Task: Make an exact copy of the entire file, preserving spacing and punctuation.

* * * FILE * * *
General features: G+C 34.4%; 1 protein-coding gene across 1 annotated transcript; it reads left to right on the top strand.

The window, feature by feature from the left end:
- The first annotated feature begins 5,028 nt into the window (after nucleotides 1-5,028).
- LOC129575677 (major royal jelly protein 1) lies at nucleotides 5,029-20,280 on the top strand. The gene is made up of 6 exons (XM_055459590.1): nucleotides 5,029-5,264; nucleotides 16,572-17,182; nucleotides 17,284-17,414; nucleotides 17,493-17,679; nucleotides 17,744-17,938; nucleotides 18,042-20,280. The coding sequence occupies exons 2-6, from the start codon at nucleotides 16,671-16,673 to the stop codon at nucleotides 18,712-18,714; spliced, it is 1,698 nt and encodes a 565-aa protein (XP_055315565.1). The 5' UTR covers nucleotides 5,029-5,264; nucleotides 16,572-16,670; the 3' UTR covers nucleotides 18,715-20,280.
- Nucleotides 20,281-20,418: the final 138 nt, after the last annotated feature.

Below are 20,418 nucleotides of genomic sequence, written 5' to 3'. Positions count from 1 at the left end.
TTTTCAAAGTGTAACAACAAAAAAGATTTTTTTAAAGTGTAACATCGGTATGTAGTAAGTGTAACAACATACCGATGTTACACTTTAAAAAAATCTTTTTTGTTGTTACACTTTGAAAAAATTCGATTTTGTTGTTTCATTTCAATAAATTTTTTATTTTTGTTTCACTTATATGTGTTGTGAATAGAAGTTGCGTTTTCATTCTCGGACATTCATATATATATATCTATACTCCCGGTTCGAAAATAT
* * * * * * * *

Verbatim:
General features: G+C 34.4%; 1 protein-coding gene across 1 annotated transcript; it reads left to right on the top strand.

The window, feature by feature from the left end:
- The first annotated feature begins 5,028 nt into the window (after nucleotides 1-5,028).
- LOC129575677 (major royal jelly protein 1) lies at nucleotides 5,029-20,280 on the top strand. The gene is made up of 6 exons (XM_055459590.1): nucleotides 5,029-5,264; nucleotides 16,572-17,182; nucleotides 17,284-17,414; nucleotides 17,493-17,679; nucleotides 17,744-17,938; nucleotides 18,042-20,280. The coding sequence occupies exons 2-6, from the start codon at nucleotides 16,671-16,673 to the stop codon at nucleotides 18,712-18,714; spliced, it is 1,698 nt and encodes a 565-aa protein (XP_055315565.1). The 5' UTR covers nucleotides 5,029-5,264; nucleotides 16,572-16,670; the 3' UTR covers nucleotides 18,715-20,280.
- Nucleotides 20,281-20,418: the final 138 nt, after the last annotated feature.

Below are 20,418 nucleotides of genomic sequence, written 5' to 3'. Positions count from 1 at the left end.
TTTTCAAAGTGTAACAACAAAAAAGATTTTTTTAAAGTGTAACATCGGTATGTAGTAAGTGTAACAACATACCGATGTTACACTTTAAAAAAATCTTTTTTGTTGTTACACTTTGAAAAAATTCGATTTTGTTGTTTCATTTCAATAAATTTTTTATTTTTGTTTCACTTATATGTGTTGTGAATAGAAGTTGCGTTTTCATTCTCGGACATTCATATATATATATCTATACTCCCGGTTCGAAAATAT